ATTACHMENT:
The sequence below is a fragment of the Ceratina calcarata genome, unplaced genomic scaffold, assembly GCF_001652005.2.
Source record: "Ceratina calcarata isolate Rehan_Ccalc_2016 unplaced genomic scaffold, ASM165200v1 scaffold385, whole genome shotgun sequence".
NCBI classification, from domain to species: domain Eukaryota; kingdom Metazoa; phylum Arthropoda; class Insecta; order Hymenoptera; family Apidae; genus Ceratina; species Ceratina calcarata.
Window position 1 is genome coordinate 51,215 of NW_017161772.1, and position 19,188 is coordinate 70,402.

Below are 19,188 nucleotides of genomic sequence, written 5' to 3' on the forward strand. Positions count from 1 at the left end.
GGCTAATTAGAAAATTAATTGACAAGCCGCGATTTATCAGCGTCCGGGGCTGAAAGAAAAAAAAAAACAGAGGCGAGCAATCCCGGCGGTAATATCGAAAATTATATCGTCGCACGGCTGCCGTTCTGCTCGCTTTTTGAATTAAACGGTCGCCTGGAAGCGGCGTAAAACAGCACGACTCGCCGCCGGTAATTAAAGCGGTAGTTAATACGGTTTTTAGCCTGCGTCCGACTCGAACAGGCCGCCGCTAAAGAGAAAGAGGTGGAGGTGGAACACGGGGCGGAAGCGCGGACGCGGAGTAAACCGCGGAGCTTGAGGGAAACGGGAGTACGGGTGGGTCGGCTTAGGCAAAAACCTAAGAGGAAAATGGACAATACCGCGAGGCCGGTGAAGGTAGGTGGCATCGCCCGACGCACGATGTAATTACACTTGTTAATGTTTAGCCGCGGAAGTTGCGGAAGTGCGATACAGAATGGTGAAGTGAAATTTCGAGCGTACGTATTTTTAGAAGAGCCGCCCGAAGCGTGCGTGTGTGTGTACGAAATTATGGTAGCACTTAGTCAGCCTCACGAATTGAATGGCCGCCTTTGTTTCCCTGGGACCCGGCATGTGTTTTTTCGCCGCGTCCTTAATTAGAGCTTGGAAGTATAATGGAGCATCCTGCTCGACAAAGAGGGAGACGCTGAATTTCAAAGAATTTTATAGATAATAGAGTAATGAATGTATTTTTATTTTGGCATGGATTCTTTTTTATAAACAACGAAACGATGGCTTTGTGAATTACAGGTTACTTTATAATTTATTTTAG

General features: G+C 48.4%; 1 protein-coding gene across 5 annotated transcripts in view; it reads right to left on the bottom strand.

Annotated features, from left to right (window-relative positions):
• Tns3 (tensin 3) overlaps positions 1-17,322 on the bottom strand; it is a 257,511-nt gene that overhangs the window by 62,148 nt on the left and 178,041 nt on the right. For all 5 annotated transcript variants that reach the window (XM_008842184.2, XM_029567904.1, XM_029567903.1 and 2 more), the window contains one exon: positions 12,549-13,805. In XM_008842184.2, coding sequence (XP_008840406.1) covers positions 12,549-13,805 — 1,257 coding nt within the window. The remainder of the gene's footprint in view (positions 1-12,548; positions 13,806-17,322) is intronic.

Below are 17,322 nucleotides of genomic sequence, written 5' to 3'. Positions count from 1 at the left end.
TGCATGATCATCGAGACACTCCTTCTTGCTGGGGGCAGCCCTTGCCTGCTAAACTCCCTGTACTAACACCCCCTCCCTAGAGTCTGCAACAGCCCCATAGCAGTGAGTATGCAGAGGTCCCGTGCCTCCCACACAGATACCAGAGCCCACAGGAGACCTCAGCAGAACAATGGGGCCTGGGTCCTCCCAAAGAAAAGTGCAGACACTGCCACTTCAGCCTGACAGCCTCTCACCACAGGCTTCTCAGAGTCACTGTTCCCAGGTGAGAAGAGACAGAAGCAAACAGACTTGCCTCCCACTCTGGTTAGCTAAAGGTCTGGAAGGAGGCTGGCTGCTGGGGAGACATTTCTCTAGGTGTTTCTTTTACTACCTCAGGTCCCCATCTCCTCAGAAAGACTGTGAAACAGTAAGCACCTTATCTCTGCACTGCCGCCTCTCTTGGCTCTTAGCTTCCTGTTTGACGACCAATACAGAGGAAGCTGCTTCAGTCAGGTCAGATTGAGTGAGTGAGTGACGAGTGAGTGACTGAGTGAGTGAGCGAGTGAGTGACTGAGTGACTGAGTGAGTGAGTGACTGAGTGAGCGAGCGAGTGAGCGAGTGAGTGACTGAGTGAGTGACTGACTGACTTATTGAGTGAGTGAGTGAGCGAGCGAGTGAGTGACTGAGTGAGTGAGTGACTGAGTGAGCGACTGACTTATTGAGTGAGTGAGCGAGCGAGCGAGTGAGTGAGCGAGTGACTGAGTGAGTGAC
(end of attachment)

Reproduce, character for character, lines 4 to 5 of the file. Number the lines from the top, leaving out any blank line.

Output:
Window position 1 is genome coordinate 51,215 of NW_017161772.1, and position 19,188 is coordinate 70,402.

Below are 19,188 nucleotides of genomic sequence, written 5' to 3' on the forward strand. Positions count from 1 at the left end.